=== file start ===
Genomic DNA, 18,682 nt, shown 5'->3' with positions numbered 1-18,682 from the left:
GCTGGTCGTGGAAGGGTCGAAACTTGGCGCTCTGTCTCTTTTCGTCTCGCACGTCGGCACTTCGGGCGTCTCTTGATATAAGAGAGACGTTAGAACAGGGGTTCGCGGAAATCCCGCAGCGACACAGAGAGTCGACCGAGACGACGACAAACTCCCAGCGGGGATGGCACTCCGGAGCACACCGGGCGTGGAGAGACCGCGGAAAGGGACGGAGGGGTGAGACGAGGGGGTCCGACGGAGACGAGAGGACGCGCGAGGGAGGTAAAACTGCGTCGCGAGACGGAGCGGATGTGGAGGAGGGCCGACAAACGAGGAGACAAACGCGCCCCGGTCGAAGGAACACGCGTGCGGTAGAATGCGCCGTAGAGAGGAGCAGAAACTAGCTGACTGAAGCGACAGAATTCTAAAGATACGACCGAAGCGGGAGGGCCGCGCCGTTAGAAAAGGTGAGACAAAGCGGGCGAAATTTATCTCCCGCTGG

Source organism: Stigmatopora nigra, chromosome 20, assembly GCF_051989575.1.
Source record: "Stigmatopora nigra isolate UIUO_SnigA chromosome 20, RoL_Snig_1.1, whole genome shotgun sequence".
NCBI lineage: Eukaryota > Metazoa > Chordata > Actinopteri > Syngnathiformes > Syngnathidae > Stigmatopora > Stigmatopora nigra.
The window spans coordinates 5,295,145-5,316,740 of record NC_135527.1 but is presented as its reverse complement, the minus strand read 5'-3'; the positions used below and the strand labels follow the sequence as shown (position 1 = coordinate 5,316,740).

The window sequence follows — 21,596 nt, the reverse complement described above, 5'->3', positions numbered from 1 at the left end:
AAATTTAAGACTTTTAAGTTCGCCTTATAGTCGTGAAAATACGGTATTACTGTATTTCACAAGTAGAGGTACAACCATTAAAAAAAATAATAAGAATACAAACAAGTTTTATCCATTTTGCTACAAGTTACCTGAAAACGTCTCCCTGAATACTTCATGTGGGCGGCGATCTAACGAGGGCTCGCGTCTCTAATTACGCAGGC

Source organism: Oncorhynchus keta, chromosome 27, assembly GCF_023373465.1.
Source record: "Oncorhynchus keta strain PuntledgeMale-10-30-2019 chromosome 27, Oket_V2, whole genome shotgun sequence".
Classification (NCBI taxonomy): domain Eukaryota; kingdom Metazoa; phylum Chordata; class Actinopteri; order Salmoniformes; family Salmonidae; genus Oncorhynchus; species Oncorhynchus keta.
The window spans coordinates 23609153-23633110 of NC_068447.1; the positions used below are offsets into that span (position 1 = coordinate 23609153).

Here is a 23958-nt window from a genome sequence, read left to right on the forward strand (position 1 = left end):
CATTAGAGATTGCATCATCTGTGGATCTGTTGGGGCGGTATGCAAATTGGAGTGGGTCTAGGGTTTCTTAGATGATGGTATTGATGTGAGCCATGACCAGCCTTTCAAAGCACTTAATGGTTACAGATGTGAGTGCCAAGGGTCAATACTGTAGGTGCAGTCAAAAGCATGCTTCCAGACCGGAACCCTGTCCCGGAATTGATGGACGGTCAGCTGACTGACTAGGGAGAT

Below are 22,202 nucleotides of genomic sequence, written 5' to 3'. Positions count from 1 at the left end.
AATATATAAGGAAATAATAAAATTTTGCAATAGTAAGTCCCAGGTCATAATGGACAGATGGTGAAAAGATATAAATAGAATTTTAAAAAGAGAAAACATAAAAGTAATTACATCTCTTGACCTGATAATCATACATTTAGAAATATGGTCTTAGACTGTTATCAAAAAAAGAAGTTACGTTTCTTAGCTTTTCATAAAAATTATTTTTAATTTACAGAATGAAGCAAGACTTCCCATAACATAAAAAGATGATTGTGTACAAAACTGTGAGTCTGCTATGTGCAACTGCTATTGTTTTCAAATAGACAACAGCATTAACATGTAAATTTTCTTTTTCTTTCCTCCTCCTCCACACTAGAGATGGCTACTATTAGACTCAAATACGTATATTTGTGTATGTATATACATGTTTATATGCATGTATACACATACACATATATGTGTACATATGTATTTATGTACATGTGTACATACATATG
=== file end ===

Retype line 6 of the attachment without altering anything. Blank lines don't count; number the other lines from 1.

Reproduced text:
The window spans coordinates 5,295,145-5,316,740 of record NC_135527.1 but is presented as its reverse complement, the minus strand read 5'-3'; the positions used below and the strand labels follow the sequence as shown (position 1 = coordinate 5,316,740).